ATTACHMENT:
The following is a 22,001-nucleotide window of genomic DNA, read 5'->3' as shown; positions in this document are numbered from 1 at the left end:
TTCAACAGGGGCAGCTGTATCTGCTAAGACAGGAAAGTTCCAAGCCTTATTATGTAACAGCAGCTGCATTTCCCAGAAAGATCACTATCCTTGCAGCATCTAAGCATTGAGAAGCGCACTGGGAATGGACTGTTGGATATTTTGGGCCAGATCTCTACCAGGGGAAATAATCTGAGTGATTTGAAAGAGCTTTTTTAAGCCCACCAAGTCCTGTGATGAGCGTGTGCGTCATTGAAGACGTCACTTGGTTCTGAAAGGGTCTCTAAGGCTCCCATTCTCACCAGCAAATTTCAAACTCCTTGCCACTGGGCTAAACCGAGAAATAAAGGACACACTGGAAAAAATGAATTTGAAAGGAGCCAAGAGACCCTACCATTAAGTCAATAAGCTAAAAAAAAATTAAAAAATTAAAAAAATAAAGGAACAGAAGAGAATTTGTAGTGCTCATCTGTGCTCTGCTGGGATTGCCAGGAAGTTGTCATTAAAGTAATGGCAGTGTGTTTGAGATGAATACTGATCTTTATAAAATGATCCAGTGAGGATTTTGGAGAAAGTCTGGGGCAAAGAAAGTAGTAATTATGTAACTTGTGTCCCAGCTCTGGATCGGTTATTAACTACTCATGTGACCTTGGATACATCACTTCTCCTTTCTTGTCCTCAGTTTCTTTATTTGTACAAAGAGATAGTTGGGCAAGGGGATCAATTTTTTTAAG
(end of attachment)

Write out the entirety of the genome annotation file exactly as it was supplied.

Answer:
The following is a 22,001-nucleotide window of genomic DNA, read 5'->3' as shown; positions in this document are numbered from 1 at the left end:
TTCAACAGGGGCAGCTGTATCTGCTAAGACAGGAAAGTTCCAAGCCTTATTATGTAACAGCAGCTGCATTTCCCAGAAAGATCACTATCCTTGCAGCATCTAAGCATTGAGAAGCGCACTGGGAATGGACTGTTGGATATTTTGGGCCAGATCTCTACCAGGGGAAATAATCTGAGTGATTTGAAAGAGCTTTTTTAAGCCCACCAAGTCCTGTGATGAGCGTGTGCGTCATTGAAGACGTCACTTGGTTCTGAAAGGGTCTCTAAGGCTCCCATTCTCACCAGCAAATTTCAAACTCCTTGCCACTGGGCTAAACCGAGAAATAAAGGACACACTGGAAAAAATGAATTTGAAAGGAGCCAAGAGACCCTACCATTAAGTCAATAAGCTAAAAAAAAATTAAAAAATTAAAAAAATAAAGGAACAGAAGAGAATTTGTAGTGCTCATCTGTGCTCTGCTGGGATTGCCAGGAAGTTGTCATTAAAGTAATGGCAGTGTGTTTGAGATGAATACTGATCTTTATAAAATGATCCAGTGAGGATTTTGGAGAAAGTCTGGGGCAAAGAAAGTAGTAATTATGTAACTTGTGTCCCAGCTCTGGATCGGTTATTAACTACTCATGTGACCTTGGATACATCACTTCTCCTTTCTTGTCCTCAGTTTCTTTATTTGTACAAAGAGATAGTTGGGCAAGGGGATCAATTTTTTTAAG